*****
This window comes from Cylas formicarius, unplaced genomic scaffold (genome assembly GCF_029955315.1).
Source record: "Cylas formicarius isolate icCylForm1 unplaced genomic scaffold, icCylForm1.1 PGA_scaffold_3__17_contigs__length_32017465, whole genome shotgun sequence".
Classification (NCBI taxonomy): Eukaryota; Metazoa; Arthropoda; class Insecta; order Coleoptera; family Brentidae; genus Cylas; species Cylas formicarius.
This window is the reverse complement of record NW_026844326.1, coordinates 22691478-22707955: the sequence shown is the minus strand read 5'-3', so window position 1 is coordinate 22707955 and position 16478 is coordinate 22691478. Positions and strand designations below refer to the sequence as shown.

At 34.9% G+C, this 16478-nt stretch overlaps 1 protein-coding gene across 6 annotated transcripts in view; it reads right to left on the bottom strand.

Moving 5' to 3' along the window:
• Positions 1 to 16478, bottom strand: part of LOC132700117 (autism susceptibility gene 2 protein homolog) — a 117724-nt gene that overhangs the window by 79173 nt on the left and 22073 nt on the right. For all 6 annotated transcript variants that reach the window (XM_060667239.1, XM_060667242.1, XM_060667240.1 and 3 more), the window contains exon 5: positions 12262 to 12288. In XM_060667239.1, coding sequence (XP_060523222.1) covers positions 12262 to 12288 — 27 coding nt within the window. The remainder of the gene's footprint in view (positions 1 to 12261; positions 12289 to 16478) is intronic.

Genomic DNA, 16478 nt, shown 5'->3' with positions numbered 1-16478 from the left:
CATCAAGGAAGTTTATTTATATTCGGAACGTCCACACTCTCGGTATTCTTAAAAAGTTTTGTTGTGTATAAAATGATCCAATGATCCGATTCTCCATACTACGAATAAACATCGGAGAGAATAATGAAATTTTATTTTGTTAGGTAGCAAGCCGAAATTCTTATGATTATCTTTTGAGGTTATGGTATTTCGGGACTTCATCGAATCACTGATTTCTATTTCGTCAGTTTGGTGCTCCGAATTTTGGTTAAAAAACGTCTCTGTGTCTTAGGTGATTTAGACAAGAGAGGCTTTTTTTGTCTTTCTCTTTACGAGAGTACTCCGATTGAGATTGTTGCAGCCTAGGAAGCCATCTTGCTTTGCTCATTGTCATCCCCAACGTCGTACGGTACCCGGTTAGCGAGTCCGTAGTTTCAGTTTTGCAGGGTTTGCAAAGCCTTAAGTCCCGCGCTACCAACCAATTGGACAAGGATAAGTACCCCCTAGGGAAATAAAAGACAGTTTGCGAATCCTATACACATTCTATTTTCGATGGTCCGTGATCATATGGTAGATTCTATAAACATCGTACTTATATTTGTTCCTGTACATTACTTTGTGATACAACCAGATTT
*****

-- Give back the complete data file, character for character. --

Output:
This window comes from Cylas formicarius, unplaced genomic scaffold (genome assembly GCF_029955315.1).
Source record: "Cylas formicarius isolate icCylForm1 unplaced genomic scaffold, icCylForm1.1 PGA_scaffold_3__17_contigs__length_32017465, whole genome shotgun sequence".
Classification (NCBI taxonomy): Eukaryota; Metazoa; Arthropoda; class Insecta; order Coleoptera; family Brentidae; genus Cylas; species Cylas formicarius.
This window is the reverse complement of record NW_026844326.1, coordinates 22691478-22707955: the sequence shown is the minus strand read 5'-3', so window position 1 is coordinate 22707955 and position 16478 is coordinate 22691478. Positions and strand designations below refer to the sequence as shown.

At 34.9% G+C, this 16478-nt stretch overlaps 1 protein-coding gene across 6 annotated transcripts in view; it reads right to left on the bottom strand.

Moving 5' to 3' along the window:
• Positions 1 to 16478, bottom strand: part of LOC132700117 (autism susceptibility gene 2 protein homolog) — a 117724-nt gene that overhangs the window by 79173 nt on the left and 22073 nt on the right. For all 6 annotated transcript variants that reach the window (XM_060667239.1, XM_060667242.1, XM_060667240.1 and 3 more), the window contains exon 5: positions 12262 to 12288. In XM_060667239.1, coding sequence (XP_060523222.1) covers positions 12262 to 12288 — 27 coding nt within the window. The remainder of the gene's footprint in view (positions 1 to 12261; positions 12289 to 16478) is intronic.

Genomic DNA, 16478 nt, shown 5'->3' with positions numbered 1-16478 from the left:
CATCAAGGAAGTTTATTTATATTCGGAACGTCCACACTCTCGGTATTCTTAAAAAGTTTTGTTGTGTATAAAATGATCCAATGATCCGATTCTCCATACTACGAATAAACATCGGAGAGAATAATGAAATTTTATTTTGTTAGGTAGCAAGCCGAAATTCTTATGATTATCTTTTGAGGTTATGGTATTTCGGGACTTCATCGAATCACTGATTTCTATTTCGTCAGTTTGGTGCTCCGAATTTTGGTTAAAAAACGTCTCTGTGTCTTAGGTGATTTAGACAAGAGAGGCTTTTTTTGTCTTTCTCTTTACGAGAGTACTCCGATTGAGATTGTTGCAGCCTAGGAAGCCATCTTGCTTTGCTCATTGTCATCCCCAACGTCGTACGGTACCCGGTTAGCGAGTCCGTAGTTTCAGTTTTGCAGGGTTTGCAAAGCCTTAAGTCCCGCGCTACCAACCAATTGGACAAGGATAAGTACCCCCTAGGGAAATAAAAGACAGTTTGCGAATCCTATACACATTCTATTTTCGATGGTCCGTGATCATATGGTAGATTCTATAAACATCGTACTTATATTTGTTCCTGTACATTACTTTGTGATACAACCAGATTT